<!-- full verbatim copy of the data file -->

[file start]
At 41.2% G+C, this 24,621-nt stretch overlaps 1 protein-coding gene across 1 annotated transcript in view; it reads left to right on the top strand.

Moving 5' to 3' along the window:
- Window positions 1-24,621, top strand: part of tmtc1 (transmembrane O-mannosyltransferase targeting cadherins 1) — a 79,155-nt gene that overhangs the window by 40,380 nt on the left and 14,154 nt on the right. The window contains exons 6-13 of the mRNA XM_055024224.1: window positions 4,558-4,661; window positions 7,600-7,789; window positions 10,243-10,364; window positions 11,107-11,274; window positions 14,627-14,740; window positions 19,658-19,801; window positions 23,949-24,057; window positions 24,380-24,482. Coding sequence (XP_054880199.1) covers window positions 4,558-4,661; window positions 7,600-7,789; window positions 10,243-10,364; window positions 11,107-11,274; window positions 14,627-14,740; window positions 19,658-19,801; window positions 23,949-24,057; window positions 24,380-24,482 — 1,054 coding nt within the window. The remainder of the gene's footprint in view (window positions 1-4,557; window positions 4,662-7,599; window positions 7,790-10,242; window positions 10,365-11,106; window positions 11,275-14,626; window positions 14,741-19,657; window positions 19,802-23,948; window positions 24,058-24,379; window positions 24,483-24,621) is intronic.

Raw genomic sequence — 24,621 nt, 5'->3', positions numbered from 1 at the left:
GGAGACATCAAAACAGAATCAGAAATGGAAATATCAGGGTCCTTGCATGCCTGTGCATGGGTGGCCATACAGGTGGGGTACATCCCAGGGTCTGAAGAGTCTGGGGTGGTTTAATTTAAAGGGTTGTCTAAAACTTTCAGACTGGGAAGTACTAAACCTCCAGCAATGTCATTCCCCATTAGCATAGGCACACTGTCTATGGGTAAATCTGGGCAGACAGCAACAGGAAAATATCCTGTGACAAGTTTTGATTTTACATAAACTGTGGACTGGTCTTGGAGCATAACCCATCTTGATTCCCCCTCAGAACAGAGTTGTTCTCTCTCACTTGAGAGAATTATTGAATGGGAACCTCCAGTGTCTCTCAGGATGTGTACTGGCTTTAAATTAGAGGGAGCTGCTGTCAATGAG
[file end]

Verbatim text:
At 41.2% G+C, this 24,621-nt stretch overlaps 1 protein-coding gene across 1 annotated transcript in view; it reads left to right on the top strand.

Moving 5' to 3' along the window:
- Window positions 1-24,621, top strand: part of tmtc1 (transmembrane O-mannosyltransferase targeting cadherins 1) — a 79,155-nt gene that overhangs the window by 40,380 nt on the left and 14,154 nt on the right. The window contains exons 6-13 of the mRNA XM_055024224.1: window positions 4,558-4,661; window positions 7,600-7,789; window positions 10,243-10,364; window positions 11,107-11,274; window positions 14,627-14,740; window positions 19,658-19,801; window positions 23,949-24,057; window positions 24,380-24,482. Coding sequence (XP_054880199.1) covers window positions 4,558-4,661; window positions 7,600-7,789; window positions 10,243-10,364; window positions 11,107-11,274; window positions 14,627-14,740; window positions 19,658-19,801; window positions 23,949-24,057; window positions 24,380-24,482 — 1,054 coding nt within the window. The remainder of the gene's footprint in view (window positions 1-4,557; window positions 4,662-7,599; window positions 7,790-10,242; window positions 10,365-11,106; window positions 11,275-14,626; window positions 14,741-19,657; window positions 19,802-23,948; window positions 24,058-24,379; window positions 24,483-24,621) is intronic.

Raw genomic sequence — 24,621 nt, 5'->3', positions numbered from 1 at the left:
GGAGACATCAAAACAGAATCAGAAATGGAAATATCAGGGTCCTTGCATGCCTGTGCATGGGTGGCCATACAGGTGGGGTACATCCCAGGGTCTGAAGAGTCTGGGGTGGTTTAATTTAAAGGGTTGTCTAAAACTTTCAGACTGGGAAGTACTAAACCTCCAGCAATGTCATTCCCCATTAGCATAGGCACACTGTCTATGGGTAAATCTGGGCAGACAGCAACAGGAAAATATCCTGTGACAAGTTTTGATTTTACATAAACTGTGGACTGGTCTTGGAGCATAACCCATCTTGATTCCCCCTCAGAACAGAGTTGTTCTCTCTCACTTGAGAGAATTATTGAATGGGAACCTCCAGTGTCTCTCAGGATGTGTACTGGCTTTAAATTAGAGGGAGCTGCTGTCAATGAG